Berkshire’s prettiest homes: Georgian Chauntry House in Bray
PUBLISHED: 11:05 25 August 2020
Jonathan Little Photography
In the Thameside village of Bray, David took us on a tour of his gorgeous Georgian property, full of character and charm | Words: Sarah Rodi - Photos: Jonathan Little Photography
You don’t come across too many houses in Berkshire that are home to a spa, a wine cellar and a cinema to boot, but Chauntry House in the Thameside village of Bray has all of those things and more. Much, much more…
Built in 1754, it still has 18th century features despite being converted from a house to a hotel and back to a house again. It has also been used as a filming location in the past.
As the electric wrought-iron gates slowly open onto a sweeping driveway, the impressive residence appears before you and you know this place is something special.
“My grandparents owned the house in the 1960s and lived here happily for many years,” says current owner David.
“It then passed to my uncle, who ran it as a restaurant and hotel with 10 bedrooms, called Chauntry House Hotel. When I bought it, it had been converted back into a house, but it was very run-down. I decided to make it a home for my family to live in and so I set about restoring it to its square Georgian proportions.”
David, a chartered surveyor, now lives here with his wife and three children, aged 11, 10 and eight.
“It took two years (and given that it’s a Grade-II listed building, some planning battles) to return the property to its former glory. We put in a large master suite and a dressing room, five more bedrooms plus four bathrooms, a drawing room on the first floor and a library,” he explains.
“We opened up the whole of the basement to create a spa with a sauna, steam room and a hot tub, a wine cellar, laundry room and a large cinema room too.
“But there are many things we kept, to maintain the character of the place, such as the 1840s reception hall and original staircase, and the high ceilings, which make the house light and airy, with ornate cornicing and celling roses. We also love the deep bay windows at the front.”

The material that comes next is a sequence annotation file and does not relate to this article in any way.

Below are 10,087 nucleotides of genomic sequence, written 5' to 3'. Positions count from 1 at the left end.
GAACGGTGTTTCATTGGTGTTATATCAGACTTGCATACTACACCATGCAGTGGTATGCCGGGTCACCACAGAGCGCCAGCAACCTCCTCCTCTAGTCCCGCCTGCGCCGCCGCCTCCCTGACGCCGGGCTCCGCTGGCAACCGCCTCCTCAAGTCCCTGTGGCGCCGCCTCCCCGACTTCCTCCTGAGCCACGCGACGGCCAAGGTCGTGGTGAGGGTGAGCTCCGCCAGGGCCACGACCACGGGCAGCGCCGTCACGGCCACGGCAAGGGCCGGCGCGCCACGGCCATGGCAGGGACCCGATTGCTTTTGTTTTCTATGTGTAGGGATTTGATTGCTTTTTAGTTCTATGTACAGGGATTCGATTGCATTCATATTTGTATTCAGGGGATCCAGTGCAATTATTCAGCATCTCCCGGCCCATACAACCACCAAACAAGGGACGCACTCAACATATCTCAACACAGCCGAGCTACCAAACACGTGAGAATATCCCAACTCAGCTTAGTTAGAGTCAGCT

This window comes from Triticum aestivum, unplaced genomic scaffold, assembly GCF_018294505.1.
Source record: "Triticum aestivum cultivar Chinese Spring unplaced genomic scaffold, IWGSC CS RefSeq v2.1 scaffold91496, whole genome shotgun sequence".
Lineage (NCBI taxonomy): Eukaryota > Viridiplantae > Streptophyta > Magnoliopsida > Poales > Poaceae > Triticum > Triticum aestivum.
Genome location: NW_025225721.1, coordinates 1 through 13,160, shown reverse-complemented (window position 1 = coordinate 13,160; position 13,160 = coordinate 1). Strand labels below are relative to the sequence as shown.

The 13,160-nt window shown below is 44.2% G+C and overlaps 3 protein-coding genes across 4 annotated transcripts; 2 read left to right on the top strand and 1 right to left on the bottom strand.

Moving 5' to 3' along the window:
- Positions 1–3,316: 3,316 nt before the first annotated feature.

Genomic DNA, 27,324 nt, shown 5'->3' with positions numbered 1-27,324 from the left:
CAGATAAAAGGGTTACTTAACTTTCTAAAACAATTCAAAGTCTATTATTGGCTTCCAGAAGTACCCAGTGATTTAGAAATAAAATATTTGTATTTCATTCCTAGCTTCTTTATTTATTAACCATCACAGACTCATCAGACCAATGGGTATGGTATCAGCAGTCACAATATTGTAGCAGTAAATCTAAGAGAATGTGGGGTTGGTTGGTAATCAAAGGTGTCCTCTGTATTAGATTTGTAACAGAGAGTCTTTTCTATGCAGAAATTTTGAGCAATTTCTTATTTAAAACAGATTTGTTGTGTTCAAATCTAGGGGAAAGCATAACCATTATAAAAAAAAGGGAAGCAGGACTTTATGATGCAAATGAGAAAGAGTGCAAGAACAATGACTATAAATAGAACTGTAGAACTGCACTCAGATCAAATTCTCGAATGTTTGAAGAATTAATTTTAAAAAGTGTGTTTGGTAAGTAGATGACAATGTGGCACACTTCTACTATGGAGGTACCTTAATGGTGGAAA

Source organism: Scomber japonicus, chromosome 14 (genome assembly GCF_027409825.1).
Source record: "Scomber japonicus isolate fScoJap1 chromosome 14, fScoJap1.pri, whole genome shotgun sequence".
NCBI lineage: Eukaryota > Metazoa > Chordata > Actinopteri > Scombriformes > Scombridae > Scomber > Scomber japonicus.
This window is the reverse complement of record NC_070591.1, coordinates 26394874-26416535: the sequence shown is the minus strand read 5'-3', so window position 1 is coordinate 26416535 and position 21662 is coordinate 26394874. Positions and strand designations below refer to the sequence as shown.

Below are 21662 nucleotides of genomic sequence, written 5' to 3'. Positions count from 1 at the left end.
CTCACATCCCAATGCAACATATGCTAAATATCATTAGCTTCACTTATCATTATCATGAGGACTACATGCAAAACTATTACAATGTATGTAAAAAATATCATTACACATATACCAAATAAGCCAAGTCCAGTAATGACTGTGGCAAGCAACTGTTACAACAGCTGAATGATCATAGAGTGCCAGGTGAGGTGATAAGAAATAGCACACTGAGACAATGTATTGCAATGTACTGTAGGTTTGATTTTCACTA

Gold velvet curtains and fittings feature heavily throughout the house, as do glittering chandeliers and original grand fireplaces.
David, who was trained as a fine arts surveyor, says a lot of the paintings on the walls were sourced at auction. “I am a fan of the artist Trevor Chamberlain’s work,” he says.
A lot of their ornaments also come from auction houses, such as Christie’s and Lots Road in London: “Finding something special at an auction makes for a great day out,” adds David.
Chauntry House is an impressive residence. Its location is also picture-postcard perfect. It’s set in delightful landscaped grounds of almost one acre, which wrap around the house.
There’s a magnificent mature redwood and a cedar, plus the walled courtyard garden with paved pathways and formal planting in raised beds is a lovely spot to sit out and enjoy the views of the adjoining historic St Michael’s Church. The house also overlooks the cricket ground.
“One of my favourite features is the view out onto the cricket pitch, allegedly the oldest cricket pitch in the country,” says David.
“We know we have been very lucky to live here. We are spoilt for pubs and restaurants, as Bray is home to Michelin-starred restaurants The Fat Duck and The Waterside Inn, plus there’s also Heston Blumenthal’s The Hind’s Head and The Crown Inn.
“It’s wonderful to live near to the River Thames, Maidenhead is up-and-coming and, of course, Windsor is also nearby.”
Now that David has restored Chauntry House he is keen to start work on a new project. “We have never lived somewhere this long before – we have lived in Bray since 2006 and we love this house, but we are hoping to restore another property or build something new.
“There’s nothing left for us to do here and we like a challenge, so we have put Chauntry House on the market and I can’t wait to see what happens to it next.”
I too will be interested to watch the next chapter in this fascinating property’s life.